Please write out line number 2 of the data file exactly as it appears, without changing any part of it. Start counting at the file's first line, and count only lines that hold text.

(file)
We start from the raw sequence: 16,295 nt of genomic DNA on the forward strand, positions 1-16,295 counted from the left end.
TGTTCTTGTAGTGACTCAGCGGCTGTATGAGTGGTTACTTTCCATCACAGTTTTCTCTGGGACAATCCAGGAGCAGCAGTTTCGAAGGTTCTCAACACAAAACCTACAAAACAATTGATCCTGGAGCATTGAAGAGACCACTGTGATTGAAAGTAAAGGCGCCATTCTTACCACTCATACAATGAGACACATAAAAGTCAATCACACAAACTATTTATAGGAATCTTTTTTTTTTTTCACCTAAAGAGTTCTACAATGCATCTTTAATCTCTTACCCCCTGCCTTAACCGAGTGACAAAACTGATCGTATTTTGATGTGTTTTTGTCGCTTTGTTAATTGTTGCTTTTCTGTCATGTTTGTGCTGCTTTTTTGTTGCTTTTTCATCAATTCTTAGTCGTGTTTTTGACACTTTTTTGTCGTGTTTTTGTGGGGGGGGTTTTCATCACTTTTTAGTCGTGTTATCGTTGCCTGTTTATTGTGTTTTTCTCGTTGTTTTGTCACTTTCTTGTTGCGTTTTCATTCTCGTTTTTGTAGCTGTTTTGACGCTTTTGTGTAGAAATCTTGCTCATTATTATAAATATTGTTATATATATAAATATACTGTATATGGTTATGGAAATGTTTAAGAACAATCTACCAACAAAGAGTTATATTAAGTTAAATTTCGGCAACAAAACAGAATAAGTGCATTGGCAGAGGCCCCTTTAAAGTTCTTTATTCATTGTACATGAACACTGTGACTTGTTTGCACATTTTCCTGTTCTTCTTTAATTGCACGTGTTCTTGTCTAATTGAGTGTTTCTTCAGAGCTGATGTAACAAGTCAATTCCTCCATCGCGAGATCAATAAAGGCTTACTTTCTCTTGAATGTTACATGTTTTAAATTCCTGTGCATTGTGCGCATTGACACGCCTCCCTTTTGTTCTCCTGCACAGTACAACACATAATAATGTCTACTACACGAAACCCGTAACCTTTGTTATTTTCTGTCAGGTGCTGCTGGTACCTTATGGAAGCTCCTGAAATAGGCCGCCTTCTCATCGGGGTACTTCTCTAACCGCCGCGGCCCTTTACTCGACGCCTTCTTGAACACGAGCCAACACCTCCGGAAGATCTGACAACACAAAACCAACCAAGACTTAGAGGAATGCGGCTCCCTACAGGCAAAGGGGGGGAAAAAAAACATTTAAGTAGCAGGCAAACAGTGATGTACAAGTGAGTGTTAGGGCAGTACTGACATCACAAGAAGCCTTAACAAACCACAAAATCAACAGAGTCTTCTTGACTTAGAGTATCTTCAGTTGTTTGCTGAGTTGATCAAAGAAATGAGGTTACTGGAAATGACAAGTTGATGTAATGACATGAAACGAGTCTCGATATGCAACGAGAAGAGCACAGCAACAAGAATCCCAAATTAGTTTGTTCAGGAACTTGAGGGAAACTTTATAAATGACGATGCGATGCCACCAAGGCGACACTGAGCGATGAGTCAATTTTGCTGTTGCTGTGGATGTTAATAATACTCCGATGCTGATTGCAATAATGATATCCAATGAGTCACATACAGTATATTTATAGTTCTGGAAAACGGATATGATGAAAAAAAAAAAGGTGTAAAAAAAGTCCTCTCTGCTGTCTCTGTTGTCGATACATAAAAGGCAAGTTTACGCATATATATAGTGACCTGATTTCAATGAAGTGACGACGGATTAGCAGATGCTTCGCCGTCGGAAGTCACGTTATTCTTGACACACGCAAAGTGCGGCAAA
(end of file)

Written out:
TGTTCTTGTAGTGACTCAGCGGCTGTATGAGTGGTTACTTTCCATCACAGTTTTCTCTGGGACAATCCAGGAGCAGCAGTTTCGAAGGTTCTCAACACAAAACCTACAAAACAATTGATCCTGGAGCATTGAAGAGACCACTGTGATTGAAAGTAAAGGCGCCATTCTTACCACTCATACAATGAGACACATAAAAGTCAATCACACAAACTATTTATAGGAATCTTTTTTTTTTTTCACCTAAAGAGTTCTACAATGCATCTTTAATCTCTTACCCCCTGCCTTAACCGAGTGACAAAACTGATCGTATTTTGATGTGTTTTTGTCGCTTTGTTAATTGTTGCTTTTCTGTCATGTTTGTGCTGCTTTTTTGTTGCTTTTTCATCAATTCTTAGTCGTGTTTTTGACACTTTTTTGTCGTGTTTTTGTGGGGGGGGTTTTCATCACTTTTTAGTCGTGTTATCGTTGCCTGTTTATTGTGTTTTTCTCGTTGTTTTGTCACTTTCTTGTTGCGTTTTCATTCTCGTTTTTGTAGCTGTTTTGACGCTTTTGTGTAGAAATCTTGCTCATTATTATAAATATTGTTATATATATAAATATACTGTATATGGTTATGGAAATGTTTAAGAACAATCTACCAACAAAGAGTTATATTAAGTTAAATTTCGGCAACAAAACAGAATAAGTGCATTGGCAGAGGCCCCTTTAAAGTTCTTTATTCATTGTACATGAACACTGTGACTTGTTTGCACATTTTCCTGTTCTTCTTTAATTGCACGTGTTCTTGTCTAATTGAGTGTTTCTTCAGAGCTGATGTAACAAGTCAATTCCTCCATCGCGAGATCAATAAAGGCTTACTTTCTCTTGAATGTTACATGTTTTAAATTCCTGTGCATTGTGCGCATTGACACGCCTCCCTTTTGTTCTCCTGCACAGTACAACACATAATAATGTCTACTACACGAAACCCGTAACCTTTGTTATTTTCTGTCAGGTGCTGCTGGTACCTTATGGAAGCTCCTGAAATAGGCCGCCTTCTCATCGGGGTACTTCTCTAACCGCCGCGGCCCTTTACTCGACGCCTTCTTGAACACGAGCCAACACCTCCGGAAGATCTGACAACACAAAACCAACCAAGACTTAGAGGAATGCGGCTCCCTACAGGCAAAGGGGGGGAAAAAAAACATTTAAGTAGCAGGCAAACAGTGATGTACAAGTGAGTGTTAGGGCAGTACTGACATCACAAGAAGCCTTAACAAACCACAAAATCAACAGAGTCTTCTTGACTTAGAGTATCTTCAGTTGTTTGCTGAGTTGATCAAAGAAATGAGGTTACTGGAAATGACAAGTTGATGTAATGACATGAAACGAGTCTCGATATGCAACGAGAAGAGCACAGCAACAAGAATCCCAAATTAGTTTGTTCAGGAACTTGAGGGAAACTTTATAAATGACGATGCGATGCCACCAAGGCGACACTGAGCGATGAGTCAATTTTGCTGTTGCTGTGGATGTTAATAATACTCCGATGCTGATTGCAATAATGATATCCAATGAGTCACATACAGTATATTTATAGTTCTGGAAAACGGATATGATGAAAAAAAAAAAGGTGTAAAAAAAGTCCTCTCTGCTGTCTCTGTTGTCGATACATAAAAGGCAAGTTTACGCATATATATAGTGACCTGATTTCAATGAAGTGACGACGGATTAGCAGATGCTTCGCCGTCGGAAGTCACGTTATTCTTGACACACGCAAAGTGCGGCAAA